Soundings - Initial Sketch
Big Basswood Lake, (Wakwekobi),
is a significant feature of the North Shore of Lake Huron area of the
Canadian Shield. Clear waters boast an impressive depth visibility. (Secchi
disc readings have exceeded ten metres). Its
surface level, 691 feet above mean sea level, is about 100 feet or 30
metres above that of Bright Lake to the south.
Bright Lake's surface, in turn, is about 15 feet or 4+ metres above
that of Lake Huron, still further to the south. The former drop occurs in
less than 1 kilometre - the latter over a distance in excess of 20
With an abundant fish population in
earlier days, and surrounding forest cover, Basswood and it and its
surroundings undoubtedly contributed to an early harvest of fish, fur, and
wood resources for native peoples and early visitors. Native peoples in transit along Lake Huron's North Shore are
said to have crossed country from the 'big lake' to Wakwekobi to acquire
basswood trees - a favourite for the gunwales of their canoes.
Wood resources from abundant timber
stands accounted for the locating of sawmills driven by direct water-power
from the creek at Day Mills.(Harris Creek.)
Such on-site power was one of the key factors in determining
settlement sites in early Ontario. Along
with the sawmills, the site boasted a grist mill, a furniture factory,and
a box factory in their own times. Settlers
moved in at the same time as the lumbermen; others followed in later
years. Their crops of grain
accounted for the need for grist mills.
Basswood's waters, derived primarily
from lake-bottom springs, served for the transit of log booms across the
lake from the area to the north of the lake, to Dobie Bay at the head of
the creek, to feed the mills. Land
trips from the south shore were linked by rowboat across the lake to the
trail from the site of 'the Dunn farm' to the Goldenburg settlement
further north. Day Mills
townsite was laid out east and west of the creek - Portage Street still
exits Highway 17 east of the creek. A field on Church Street was host-site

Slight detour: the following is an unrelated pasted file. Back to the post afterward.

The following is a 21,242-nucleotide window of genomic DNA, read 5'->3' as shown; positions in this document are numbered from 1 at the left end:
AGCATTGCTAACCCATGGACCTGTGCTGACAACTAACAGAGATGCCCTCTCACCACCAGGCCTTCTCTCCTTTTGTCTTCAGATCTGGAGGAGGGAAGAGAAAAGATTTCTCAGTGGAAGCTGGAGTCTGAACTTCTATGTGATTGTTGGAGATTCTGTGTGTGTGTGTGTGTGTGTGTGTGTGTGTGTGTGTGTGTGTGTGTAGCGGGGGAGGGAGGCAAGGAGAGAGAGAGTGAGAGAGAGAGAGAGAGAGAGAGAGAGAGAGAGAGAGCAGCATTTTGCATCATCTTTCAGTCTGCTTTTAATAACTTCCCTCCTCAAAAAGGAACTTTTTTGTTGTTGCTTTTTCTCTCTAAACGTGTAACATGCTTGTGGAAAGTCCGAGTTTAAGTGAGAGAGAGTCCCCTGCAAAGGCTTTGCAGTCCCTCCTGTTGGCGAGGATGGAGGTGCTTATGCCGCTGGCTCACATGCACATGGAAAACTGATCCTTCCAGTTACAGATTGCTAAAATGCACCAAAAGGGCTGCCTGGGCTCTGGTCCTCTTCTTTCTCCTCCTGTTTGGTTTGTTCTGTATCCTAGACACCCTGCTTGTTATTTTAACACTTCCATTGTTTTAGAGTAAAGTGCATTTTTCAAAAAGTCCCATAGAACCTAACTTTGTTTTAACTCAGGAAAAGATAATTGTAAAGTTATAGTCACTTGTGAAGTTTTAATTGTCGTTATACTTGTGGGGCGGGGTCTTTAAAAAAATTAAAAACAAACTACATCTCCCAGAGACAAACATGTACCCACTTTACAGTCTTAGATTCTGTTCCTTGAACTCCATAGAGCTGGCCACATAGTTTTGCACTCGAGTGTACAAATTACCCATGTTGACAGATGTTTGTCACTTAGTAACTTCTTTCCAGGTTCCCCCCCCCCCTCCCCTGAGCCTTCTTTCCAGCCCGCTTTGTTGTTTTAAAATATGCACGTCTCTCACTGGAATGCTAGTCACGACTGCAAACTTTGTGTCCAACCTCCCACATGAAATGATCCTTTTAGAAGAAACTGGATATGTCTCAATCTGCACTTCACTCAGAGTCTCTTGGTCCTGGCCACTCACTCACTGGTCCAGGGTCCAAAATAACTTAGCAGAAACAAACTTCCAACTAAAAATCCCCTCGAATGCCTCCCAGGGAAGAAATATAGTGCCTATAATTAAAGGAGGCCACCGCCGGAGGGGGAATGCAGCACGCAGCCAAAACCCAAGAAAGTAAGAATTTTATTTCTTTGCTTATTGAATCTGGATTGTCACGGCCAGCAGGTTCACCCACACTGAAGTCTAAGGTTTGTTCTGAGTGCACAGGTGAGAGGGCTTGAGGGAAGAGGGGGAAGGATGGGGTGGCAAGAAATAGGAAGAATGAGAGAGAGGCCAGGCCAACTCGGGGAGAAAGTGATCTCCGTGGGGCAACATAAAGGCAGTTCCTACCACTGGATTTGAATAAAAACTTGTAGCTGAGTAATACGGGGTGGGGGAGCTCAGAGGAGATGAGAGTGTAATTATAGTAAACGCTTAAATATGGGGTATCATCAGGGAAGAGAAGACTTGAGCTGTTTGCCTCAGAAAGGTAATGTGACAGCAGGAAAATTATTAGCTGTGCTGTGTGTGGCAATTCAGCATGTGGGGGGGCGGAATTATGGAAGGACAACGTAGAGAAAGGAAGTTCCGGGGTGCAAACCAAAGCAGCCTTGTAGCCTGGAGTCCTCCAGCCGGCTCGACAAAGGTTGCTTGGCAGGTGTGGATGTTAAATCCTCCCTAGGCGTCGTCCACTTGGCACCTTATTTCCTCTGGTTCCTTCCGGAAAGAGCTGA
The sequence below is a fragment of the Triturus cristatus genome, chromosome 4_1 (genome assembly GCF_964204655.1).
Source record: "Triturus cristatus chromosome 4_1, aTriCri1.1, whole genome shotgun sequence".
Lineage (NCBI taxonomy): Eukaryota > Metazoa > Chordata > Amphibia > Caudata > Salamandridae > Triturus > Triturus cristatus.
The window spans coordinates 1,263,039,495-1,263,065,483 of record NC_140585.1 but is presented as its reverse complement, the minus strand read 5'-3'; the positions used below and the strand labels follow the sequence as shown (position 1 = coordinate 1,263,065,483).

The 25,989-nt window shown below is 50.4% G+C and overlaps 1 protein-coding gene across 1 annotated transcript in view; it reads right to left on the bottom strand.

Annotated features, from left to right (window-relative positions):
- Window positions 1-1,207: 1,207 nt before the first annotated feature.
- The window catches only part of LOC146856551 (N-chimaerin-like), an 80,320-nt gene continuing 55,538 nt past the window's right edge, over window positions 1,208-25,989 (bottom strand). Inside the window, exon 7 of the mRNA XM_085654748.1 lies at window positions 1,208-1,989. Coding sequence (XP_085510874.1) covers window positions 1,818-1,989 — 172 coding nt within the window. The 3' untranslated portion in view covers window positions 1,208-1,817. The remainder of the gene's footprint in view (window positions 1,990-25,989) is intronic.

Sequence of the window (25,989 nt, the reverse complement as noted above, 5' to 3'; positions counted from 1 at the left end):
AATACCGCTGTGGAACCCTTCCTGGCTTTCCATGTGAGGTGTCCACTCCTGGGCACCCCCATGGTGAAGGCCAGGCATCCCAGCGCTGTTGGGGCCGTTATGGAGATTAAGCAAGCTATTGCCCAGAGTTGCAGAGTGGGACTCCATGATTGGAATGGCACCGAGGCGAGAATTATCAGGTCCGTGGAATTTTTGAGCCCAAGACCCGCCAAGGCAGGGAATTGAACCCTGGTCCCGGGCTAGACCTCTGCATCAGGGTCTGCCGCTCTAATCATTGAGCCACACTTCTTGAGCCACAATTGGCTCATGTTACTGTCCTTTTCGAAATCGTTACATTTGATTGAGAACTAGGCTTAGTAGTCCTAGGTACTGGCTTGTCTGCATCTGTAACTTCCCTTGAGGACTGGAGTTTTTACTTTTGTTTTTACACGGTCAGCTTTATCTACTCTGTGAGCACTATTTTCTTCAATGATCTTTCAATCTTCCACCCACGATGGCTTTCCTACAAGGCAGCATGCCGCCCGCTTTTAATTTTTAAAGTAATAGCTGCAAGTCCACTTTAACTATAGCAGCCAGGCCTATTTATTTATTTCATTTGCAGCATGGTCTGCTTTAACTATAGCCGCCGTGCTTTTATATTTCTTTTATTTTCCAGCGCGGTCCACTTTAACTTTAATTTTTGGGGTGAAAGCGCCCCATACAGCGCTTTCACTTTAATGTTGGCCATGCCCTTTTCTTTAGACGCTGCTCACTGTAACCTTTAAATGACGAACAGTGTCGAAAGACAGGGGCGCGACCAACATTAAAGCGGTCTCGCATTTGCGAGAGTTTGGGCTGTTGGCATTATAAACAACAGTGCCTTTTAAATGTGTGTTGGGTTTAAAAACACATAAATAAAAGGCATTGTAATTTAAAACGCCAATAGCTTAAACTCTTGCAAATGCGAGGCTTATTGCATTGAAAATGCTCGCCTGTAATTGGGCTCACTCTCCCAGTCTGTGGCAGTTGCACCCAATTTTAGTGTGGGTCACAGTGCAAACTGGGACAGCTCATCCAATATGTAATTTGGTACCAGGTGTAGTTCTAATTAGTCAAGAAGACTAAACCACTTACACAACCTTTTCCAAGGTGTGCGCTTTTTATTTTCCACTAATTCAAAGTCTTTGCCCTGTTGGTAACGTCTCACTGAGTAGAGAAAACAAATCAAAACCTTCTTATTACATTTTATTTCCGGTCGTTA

for an annual picnic for the people of the surrounding area.
Nearby Indian Point Lodge was one of the early 'lodge and cabin'
facilities drawing 'tourists' to Basswood.
Directly across the lake on the north shore was the Hunt Club,
(Clubhouse). Dehler's Campground at the southwest end of the lake reminds
old time visitors of the location of the
former Alpha Goma Club. Popular commercial tourist operations
included, (from around the time of World War II), Bill Phillips' Lodge at
the northwest end of the lake, Melwel
Lodge (at the lake's east end), and Indiana
Bay, (now Basswood Camp), on the south shore, with access by road from
As roads and cars improved, cars
became more universally owned by individuals, and disposable income
increased with increasing salaries and wages. Annual vacations were
negotiated into industrial and other contracts, and vacationing visitors
from an increasingly wide social spectrum came from the urban south in
Ontario and Michigan, and from further afield, as well as from urban
centres in Northern Ontario. Demand
for shore proerties increased, and summer cottages sprang up to mark the
presence of the new 'tourists'.
Pristine waters, surrounding forests
and outstanding rock formations create an appealing landscape attractive
to cottagers and other vacationing visitors.
level data: National Topographic System, Map 41J, Blind River, edition 1.